For my PhD research through California
Botanic Garden, I'm studying the genus Malacothamnus
which has several conflicting taxonomic treatments and many
. I am using a combination of morphometric analyses,
Restriction site Associated DNA Sequencing (RAD-Seq), comparative
phenology, and extensive field evaluations to resolve the taxonomy of the
and evaluate the conservation status of each
taxon. This work will hopefully be completed by 2022. I hope to fill in
this web page with more resources on the genus as I have time.
I've created an iNaturalist project to help
with this research which you can visit here
iNaturalist users have been a great help in documenting locations,
variation, and phenology in the genus Malacothamnus
observations are welcome. If you want help identifying Malacothamnus
this is a good place to post your observations as I regularly check this
site. Tips on what to photograph for a good ID are here
If you post Malacothamnus
observations on iNaturalist, follow these
to share your coordinates with the project to make your
observations much more useful.
While I'm putting very little time into it,
a secondary iNaturalist project looking at the animals found interacting
Observations for this project are welcome as well.
is an alternative to iNaturalist for data collection on plants in
California. I monitor these observations as well, but less regularly.
Calflora is where I post most of my plant observations. If you want a
reference population for a rare (or any) Malacothamnus
is a good place to go as iNaturalist obscures locations of rare plants. An
example query for my observations of M. davidsonii
If you visit any of these locations, make an updated observation on
Calflora or iNaturalist. This helps track how the populations are changing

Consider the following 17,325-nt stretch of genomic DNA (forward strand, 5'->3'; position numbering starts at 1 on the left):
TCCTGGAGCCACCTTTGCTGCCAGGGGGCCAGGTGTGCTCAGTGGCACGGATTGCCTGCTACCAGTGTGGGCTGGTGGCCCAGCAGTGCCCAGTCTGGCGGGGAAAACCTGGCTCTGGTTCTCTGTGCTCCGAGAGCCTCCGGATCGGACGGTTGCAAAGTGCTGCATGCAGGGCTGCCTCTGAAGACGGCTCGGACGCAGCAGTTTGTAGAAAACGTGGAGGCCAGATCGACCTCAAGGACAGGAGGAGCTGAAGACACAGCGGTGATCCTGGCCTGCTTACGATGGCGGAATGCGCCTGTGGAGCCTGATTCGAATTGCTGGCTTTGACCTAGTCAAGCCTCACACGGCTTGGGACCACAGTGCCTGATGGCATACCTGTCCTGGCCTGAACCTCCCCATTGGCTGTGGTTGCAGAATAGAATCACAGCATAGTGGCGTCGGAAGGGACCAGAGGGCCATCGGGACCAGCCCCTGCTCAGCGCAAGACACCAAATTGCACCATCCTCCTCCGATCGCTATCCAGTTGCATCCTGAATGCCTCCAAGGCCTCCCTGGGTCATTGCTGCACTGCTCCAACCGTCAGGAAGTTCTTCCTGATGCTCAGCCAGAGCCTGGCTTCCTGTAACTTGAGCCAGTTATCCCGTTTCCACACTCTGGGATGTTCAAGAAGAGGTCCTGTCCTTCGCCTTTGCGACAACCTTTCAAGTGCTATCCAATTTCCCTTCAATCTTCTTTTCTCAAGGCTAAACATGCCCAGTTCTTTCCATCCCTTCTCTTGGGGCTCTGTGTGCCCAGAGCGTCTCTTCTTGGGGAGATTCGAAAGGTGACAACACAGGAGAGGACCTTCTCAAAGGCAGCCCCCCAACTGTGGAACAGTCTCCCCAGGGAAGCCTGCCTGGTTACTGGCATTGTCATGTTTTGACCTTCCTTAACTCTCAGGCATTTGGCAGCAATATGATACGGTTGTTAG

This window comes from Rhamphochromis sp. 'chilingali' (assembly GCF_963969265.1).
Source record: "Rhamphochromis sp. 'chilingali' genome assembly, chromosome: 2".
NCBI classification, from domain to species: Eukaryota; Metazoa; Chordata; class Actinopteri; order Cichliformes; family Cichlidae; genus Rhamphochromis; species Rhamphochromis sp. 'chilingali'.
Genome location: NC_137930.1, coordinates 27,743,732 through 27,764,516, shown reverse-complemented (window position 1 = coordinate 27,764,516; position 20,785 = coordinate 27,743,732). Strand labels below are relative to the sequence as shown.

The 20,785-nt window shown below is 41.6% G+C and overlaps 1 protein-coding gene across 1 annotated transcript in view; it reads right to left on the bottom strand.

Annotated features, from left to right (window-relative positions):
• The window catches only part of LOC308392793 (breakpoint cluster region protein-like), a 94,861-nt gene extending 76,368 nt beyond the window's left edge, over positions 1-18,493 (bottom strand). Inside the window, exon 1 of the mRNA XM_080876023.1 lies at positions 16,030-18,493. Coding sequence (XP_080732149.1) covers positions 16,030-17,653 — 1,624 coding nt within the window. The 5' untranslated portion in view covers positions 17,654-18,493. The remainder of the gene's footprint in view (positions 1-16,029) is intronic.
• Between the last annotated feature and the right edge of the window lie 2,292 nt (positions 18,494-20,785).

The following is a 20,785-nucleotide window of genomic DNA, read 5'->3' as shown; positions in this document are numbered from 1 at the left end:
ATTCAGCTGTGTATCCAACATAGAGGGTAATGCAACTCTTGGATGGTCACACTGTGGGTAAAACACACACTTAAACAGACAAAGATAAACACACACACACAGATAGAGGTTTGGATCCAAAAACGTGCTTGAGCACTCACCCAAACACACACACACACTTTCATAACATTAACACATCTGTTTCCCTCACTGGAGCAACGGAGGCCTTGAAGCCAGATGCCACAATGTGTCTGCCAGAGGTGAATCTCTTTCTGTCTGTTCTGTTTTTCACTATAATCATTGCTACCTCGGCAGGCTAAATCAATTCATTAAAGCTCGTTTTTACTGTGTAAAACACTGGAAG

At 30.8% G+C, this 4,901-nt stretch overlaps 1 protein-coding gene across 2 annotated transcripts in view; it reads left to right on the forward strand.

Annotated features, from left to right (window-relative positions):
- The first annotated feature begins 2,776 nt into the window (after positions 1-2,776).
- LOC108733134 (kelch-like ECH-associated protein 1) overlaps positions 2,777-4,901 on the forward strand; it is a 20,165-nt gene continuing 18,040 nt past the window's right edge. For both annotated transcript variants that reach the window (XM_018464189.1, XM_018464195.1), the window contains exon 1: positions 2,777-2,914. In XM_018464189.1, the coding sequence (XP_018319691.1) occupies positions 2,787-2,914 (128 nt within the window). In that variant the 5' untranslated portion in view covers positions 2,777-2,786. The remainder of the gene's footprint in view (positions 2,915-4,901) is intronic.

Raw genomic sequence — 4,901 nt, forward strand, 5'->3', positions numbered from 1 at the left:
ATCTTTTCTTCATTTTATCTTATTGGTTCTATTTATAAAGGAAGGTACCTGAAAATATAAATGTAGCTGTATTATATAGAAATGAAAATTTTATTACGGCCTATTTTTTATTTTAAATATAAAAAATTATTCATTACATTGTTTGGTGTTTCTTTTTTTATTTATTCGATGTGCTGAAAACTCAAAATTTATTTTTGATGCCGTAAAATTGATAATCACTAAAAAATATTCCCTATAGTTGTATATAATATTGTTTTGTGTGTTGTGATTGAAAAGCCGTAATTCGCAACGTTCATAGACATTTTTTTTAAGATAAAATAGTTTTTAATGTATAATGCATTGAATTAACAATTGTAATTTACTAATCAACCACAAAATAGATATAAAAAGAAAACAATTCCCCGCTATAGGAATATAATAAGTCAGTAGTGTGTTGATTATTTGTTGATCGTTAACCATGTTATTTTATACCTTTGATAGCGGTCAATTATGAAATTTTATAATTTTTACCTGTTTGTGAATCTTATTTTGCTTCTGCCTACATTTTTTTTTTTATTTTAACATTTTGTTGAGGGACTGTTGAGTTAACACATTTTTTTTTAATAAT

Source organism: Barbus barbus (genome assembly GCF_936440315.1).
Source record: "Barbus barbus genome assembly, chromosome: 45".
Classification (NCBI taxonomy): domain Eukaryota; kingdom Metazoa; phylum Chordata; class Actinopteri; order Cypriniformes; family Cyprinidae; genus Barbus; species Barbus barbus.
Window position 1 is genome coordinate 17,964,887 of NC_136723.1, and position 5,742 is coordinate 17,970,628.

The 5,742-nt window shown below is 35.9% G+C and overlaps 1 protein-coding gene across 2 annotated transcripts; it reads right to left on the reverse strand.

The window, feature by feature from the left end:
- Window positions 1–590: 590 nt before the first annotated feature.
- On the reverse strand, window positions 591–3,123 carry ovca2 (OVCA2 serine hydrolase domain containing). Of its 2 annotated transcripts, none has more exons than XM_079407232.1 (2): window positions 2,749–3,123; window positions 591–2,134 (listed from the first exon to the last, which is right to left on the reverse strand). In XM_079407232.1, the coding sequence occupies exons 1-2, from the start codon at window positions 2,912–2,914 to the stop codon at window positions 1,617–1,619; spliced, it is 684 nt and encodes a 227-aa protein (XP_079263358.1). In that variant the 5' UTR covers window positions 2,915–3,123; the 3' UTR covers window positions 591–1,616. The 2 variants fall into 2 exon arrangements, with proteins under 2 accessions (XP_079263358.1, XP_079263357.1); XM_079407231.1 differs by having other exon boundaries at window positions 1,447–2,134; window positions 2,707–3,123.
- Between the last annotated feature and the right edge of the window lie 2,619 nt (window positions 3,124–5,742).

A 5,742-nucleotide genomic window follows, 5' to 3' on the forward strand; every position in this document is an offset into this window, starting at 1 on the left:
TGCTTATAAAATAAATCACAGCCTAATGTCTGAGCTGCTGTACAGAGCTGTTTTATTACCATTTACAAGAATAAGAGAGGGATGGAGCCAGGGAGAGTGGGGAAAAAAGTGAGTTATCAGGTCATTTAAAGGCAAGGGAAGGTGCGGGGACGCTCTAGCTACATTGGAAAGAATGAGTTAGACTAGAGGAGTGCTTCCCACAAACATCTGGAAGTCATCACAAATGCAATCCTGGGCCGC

Calflora is the first place I to go for
California plant information as it ties together data from many other
sources including the Jepson eflora, CCH, Calphotos, CNPS, and
iNaturalist. Like other sources of data on Malacothamnus, it is
good to be cautious at present though. For example, many locations on the
Calflora Malacothamnus maps use herbarium specimens and many of
those specimens are currently misidentified. This will eventually be fixed
when I resolve the taxonomy and can annotate these specimens.
Treatments and Identification
As mentioned above, there are several
conflicting treatments. They are all problematic one way or another mostly
due to lumping, splitting, and a lot of overlapping morphological
characters. Treatments follow below. If you want help with identification
beyond the treatments, see the iNaturalist Project section above. Calphotos
is also useful to check IDs, but some photo IDs could be questionable.
I'm mostly following the Kearney
at present until I can resolve the taxonomic questions and
produce something better. Kearney was more of a splitter, but this
treatment still actually lumped several taxa from previous treatments.
This treatment seems to follow the current evidence the most closely and
includes rare taxa lumped by other treatments. The keys aren't perfect,
but better than nothing. The Munz
mostly follows Kearney and is a bit simplified, so this is
another good option. These treatments are missing both Malacothamnus
. The Munz treatment is missing taxa from Mexico.
Do not use the Flora of North America or
Jepson treatments. The 1993 Jepson Manual and Flora of North America
treatments by David Bates are pretty much identical to each other. The
taxa in these treatments were way over-lumped making them very problematic
in relation to rare taxa. To the author's credit, he does say that the
Kearney treatment is as justifiable as his. Likewise, the current Jepson
Manual treatment is best avoided. Author Tracey Slotta made some good
progress in splitting back out some lumped taxa based on morphological
analyses, but her key is also problematic in various ways.
Draft regional keys and guides: